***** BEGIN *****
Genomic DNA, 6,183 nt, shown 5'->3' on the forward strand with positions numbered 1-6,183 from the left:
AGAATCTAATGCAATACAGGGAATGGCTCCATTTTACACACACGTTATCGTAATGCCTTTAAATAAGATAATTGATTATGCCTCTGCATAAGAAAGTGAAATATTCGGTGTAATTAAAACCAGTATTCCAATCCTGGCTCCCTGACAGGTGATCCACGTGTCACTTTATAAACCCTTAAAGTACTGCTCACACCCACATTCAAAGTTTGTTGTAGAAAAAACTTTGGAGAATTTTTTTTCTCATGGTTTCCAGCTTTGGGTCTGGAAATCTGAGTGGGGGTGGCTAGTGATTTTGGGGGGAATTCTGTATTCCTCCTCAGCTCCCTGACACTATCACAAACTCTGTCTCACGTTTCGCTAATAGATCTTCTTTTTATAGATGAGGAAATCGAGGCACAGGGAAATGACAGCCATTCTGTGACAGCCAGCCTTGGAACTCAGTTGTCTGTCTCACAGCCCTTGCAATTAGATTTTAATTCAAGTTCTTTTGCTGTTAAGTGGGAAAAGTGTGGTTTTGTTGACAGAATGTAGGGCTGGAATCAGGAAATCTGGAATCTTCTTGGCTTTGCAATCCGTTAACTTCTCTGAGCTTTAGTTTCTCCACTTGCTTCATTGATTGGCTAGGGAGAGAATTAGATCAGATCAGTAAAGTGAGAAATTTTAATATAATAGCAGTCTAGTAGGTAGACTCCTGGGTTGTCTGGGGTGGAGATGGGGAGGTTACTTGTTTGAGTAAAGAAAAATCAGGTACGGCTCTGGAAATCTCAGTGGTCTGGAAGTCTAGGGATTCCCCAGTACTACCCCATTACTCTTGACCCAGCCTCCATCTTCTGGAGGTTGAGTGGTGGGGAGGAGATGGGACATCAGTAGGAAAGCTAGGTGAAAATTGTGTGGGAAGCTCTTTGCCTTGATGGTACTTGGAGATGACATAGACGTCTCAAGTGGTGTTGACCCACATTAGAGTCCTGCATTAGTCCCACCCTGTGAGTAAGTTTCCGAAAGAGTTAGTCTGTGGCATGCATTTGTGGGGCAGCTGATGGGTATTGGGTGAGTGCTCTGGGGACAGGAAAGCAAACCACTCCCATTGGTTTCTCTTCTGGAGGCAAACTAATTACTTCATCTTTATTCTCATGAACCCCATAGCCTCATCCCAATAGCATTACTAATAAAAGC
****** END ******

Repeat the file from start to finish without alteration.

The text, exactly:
Genomic DNA, 6,183 nt, shown 5'->3' on the forward strand with positions numbered 1-6,183 from the left:
AGAATCTAATGCAATACAGGGAATGGCTCCATTTTACACACACGTTATCGTAATGCCTTTAAATAAGATAATTGATTATGCCTCTGCATAAGAAAGTGAAATATTCGGTGTAATTAAAACCAGTATTCCAATCCTGGCTCCCTGACAGGTGATCCACGTGTCACTTTATAAACCCTTAAAGTACTGCTCACACCCACATTCAAAGTTTGTTGTAGAAAAAACTTTGGAGAATTTTTTTTCTCATGGTTTCCAGCTTTGGGTCTGGAAATCTGAGTGGGGGTGGCTAGTGATTTTGGGGGGAATTCTGTATTCCTCCTCAGCTCCCTGACACTATCACAAACTCTGTCTCACGTTTCGCTAATAGATCTTCTTTTTATAGATGAGGAAATCGAGGCACAGGGAAATGACAGCCATTCTGTGACAGCCAGCCTTGGAACTCAGTTGTCTGTCTCACAGCCCTTGCAATTAGATTTTAATTCAAGTTCTTTTGCTGTTAAGTGGGAAAAGTGTGGTTTTGTTGACAGAATGTAGGGCTGGAATCAGGAAATCTGGAATCTTCTTGGCTTTGCAATCCGTTAACTTCTCTGAGCTTTAGTTTCTCCACTTGCTTCATTGATTGGCTAGGGAGAGAATTAGATCAGATCAGTAAAGTGAGAAATTTTAATATAATAGCAGTCTAGTAGGTAGACTCCTGGGTTGTCTGGGGTGGAGATGGGGAGGTTACTTGTTTGAGTAAAGAAAAATCAGGTACGGCTCTGGAAATCTCAGTGGTCTGGAAGTCTAGGGATTCCCCAGTACTACCCCATTACTCTTGACCCAGCCTCCATCTTCTGGAGGTTGAGTGGTGGGGAGGAGATGGGACATCAGTAGGAAAGCTAGGTGAAAATTGTGTGGGAAGCTCTTTGCCTTGATGGTACTTGGAGATGACATAGACGTCTCAAGTGGTGTTGACCCACATTAGAGTCCTGCATTAGTCCCACCCTGTGAGTAAGTTTCCGAAAGAGTTAGTCTGTGGCATGCATTTGTGGGGCAGCTGATGGGTATTGGGTGAGTGCTCTGGGGACAGGAAAGCAAACCACTCCCATTGGTTTCTCTTCTGGAGGCAAACTAATTACTTCATCTTTATTCTCATGAACCCCATAGCCTCATCCCAATAGCATTACTAATAAAAGC